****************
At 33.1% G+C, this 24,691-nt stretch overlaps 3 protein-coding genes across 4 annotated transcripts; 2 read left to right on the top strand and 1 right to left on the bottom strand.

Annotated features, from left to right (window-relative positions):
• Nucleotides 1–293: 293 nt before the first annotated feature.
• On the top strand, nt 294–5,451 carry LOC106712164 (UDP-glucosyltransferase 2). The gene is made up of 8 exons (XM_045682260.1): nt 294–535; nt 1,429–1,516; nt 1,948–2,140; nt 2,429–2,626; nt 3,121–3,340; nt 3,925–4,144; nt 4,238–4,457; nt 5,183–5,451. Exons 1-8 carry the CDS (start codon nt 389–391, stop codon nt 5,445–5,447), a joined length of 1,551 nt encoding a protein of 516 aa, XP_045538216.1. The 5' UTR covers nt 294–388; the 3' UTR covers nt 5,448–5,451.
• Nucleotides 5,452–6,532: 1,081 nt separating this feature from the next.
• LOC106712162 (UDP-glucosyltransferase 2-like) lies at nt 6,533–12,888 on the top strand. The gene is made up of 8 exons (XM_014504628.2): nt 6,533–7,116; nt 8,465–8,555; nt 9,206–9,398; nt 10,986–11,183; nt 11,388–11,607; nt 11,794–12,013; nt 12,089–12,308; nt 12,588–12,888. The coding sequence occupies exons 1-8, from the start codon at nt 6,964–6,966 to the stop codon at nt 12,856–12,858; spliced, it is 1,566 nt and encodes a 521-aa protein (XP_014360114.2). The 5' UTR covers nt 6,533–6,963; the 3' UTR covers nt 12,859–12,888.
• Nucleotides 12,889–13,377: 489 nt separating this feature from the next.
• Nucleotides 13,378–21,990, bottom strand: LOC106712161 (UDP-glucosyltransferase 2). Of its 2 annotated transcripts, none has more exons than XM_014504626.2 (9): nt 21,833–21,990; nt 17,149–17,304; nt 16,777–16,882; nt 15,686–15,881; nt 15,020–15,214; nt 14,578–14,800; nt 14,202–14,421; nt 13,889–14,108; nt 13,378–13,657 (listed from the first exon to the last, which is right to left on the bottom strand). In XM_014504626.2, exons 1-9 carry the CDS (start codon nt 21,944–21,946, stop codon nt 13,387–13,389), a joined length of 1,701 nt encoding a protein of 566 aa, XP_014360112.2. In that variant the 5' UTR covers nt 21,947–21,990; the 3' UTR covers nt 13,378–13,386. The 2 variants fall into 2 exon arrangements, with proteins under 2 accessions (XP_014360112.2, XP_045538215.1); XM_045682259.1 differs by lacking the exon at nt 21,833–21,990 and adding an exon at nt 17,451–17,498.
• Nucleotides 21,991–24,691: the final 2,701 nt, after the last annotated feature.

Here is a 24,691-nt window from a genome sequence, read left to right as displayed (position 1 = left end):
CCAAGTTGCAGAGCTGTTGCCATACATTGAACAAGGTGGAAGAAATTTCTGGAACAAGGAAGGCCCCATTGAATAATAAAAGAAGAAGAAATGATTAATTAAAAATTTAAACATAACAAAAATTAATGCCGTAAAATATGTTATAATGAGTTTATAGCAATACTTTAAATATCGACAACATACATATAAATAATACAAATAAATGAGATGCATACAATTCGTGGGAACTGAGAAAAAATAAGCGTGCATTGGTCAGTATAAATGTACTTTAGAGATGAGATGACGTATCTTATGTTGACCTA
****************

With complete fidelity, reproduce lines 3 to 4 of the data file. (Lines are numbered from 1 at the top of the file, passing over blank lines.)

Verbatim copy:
• Nucleotides 1–293: 293 nt before the first annotated feature.
• On the top strand, nt 294–5,451 carry LOC106712164 (UDP-glucosyltransferase 2). The gene is made up of 8 exons (XM_045682260.1): nt 294–535; nt 1,429–1,516; nt 1,948–2,140; nt 2,429–2,626; nt 3,121–3,340; nt 3,925–4,144; nt 4,238–4,457; nt 5,183–5,451. Exons 1-8 carry the CDS (start codon nt 389–391, stop codon nt 5,445–5,447), a joined length of 1,551 nt encoding a protein of 516 aa, XP_045538216.1. The 5' UTR covers nt 294–388; the 3' UTR covers nt 5,448–5,451.